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Posted on: September 12, 2018

Stafford Asks Residents to Prepare


Current storm track updates have significantly reduced the impact threat of Hurricane Florence for Stafford County. Forecasters are calling for Stafford to receive two to four inches of rain starting on Friday, September 14, 2018. Officials expect flooding, road closures and downed trees. Currently, the ground is saturated at 97%, and two to four inches of rain may produce substantial levels of flooding. Areas such as the Widewater Peninsula, Brooke Road, River Road, the second section of Aquia Harbour and others prone to flooding could experience temporary road closures and should plan accordingly. Stafford County has created an interactive map that residents may use to gauge the likelihood of flooding at their home.

“The flooding we expect to see will be similar to the flooding we received in June in the area. We are asking residents to take the time and evaluate their situation now, both for this storm and for any future emergencies,” said Stafford Fire and Rescue Chief Joseph Cardello. “Stafford County has made the needed preparations for the storm, and we are ready to assist our citizens in any way they need.”

Residents may sign up for StaffordAlert (at to receive up-to-the-minute information via phone, text and email. The Office of Community Engagement is continually updating information on Stafford’s website and social media sites (on Facebook @staffordcountygovernment and Twitter @staffordvagov). Residents who have non-emergency calls are asked to call our 311 Center, to leave 911 open for emergencies. Those with questions may dial 311 from a landline or (540) 658-4311 or (540) 658-5311 from a cell phone.

The County’s interactive flood map may be accessed here (directions to see the map layer are below). The map features inundation zones (areas near or downstream from dams in Stafford County), 100-year flood zones and 500-year flood zones. A user can type in the address of a home or business and see what, if any, flood zone the address falls in. The County also asks that residents examine their current insurance policies and determine if they have the appropriate flood insurance. Policies take 30 days to take effect, so now is the time to take actions for future events. You can also find information on how to handle flooding at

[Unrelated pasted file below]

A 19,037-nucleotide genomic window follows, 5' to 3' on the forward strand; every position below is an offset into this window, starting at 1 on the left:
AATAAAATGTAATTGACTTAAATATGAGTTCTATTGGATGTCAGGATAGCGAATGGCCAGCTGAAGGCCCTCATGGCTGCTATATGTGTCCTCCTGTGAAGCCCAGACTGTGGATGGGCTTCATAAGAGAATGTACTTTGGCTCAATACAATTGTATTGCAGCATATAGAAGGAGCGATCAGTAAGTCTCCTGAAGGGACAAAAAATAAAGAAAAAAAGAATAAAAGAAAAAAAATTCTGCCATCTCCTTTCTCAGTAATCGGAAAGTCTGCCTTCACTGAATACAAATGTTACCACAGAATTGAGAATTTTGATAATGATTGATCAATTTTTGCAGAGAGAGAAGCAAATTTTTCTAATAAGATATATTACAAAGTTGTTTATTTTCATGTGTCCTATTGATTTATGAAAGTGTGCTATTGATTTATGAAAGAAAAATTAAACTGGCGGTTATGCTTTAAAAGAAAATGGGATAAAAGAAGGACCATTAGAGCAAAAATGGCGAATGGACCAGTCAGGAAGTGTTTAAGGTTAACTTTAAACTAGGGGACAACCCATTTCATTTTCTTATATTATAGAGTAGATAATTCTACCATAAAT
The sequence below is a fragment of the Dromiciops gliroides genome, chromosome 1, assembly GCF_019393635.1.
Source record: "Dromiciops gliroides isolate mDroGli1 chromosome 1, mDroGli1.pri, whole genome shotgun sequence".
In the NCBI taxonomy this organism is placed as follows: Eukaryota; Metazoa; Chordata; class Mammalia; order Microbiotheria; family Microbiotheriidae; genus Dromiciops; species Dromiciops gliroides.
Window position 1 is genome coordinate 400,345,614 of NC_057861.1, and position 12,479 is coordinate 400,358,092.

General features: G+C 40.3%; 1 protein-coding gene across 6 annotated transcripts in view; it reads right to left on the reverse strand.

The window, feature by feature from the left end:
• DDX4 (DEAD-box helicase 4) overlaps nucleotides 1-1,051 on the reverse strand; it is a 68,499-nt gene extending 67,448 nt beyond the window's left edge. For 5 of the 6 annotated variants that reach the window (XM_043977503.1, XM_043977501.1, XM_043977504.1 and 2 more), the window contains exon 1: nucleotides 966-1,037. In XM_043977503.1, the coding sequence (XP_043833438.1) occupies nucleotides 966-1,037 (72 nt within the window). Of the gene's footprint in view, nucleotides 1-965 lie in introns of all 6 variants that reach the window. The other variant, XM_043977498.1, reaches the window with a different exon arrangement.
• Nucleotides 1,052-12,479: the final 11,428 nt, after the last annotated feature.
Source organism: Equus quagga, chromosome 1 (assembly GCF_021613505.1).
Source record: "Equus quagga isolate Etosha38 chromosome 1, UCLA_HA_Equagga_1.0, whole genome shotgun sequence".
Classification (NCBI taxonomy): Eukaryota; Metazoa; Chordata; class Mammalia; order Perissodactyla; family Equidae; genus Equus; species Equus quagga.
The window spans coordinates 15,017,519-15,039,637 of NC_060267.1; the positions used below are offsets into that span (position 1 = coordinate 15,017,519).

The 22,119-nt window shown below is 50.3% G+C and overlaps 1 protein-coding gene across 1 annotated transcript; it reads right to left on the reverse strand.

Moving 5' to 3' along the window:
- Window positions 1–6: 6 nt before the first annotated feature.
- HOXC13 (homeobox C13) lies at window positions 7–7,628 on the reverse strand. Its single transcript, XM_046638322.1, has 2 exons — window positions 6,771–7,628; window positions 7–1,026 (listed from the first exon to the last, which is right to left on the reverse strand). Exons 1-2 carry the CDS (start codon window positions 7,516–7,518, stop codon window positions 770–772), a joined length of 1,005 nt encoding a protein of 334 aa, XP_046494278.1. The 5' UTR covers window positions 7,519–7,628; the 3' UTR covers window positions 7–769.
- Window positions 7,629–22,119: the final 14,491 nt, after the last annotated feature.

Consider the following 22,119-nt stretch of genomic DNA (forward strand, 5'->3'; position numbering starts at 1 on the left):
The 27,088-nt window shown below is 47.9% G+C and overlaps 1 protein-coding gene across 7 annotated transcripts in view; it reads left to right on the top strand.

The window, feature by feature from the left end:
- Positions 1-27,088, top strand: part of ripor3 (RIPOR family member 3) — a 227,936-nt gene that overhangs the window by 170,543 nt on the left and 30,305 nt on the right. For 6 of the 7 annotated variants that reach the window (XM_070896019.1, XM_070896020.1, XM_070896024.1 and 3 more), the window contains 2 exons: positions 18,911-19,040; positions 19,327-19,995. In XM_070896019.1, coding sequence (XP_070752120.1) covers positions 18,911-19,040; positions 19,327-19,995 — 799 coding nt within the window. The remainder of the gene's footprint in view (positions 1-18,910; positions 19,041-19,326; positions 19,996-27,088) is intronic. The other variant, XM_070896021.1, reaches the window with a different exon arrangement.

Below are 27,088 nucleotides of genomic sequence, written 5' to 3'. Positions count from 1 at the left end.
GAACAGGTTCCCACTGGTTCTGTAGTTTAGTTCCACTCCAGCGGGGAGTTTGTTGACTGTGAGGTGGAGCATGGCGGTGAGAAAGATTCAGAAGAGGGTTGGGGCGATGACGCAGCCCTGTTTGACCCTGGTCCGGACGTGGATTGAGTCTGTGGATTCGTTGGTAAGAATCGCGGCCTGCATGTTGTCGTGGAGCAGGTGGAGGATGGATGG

Interactive Storm Map Directions:

  • Visit
  • Type in Address
  • Click Layers then Table of Contents
  • Scroll to Flood & Watershed Data Label
  • Click checkbox
  • Click + on second (sub) Flood & Watershed Data label
  • Scroll to Potential Storm Flood
  • Click checkbox
  • See results

As in any storm, citizens should remember not to drive or walk through flood waters – six inches of moving water can knock down a person, and a foot of water can sweep away a vehicle. Report downed power lines to the appropriate power company. Residents should prepare for potential power outages by keeping batteries and flashlights handy, and three days of water and nonperishable food available for sheltering in place.

September is National Preparedness Month. Please visit for useful information on preparing a family emergency plan, a preparedness kit and checking your insurance coverage.

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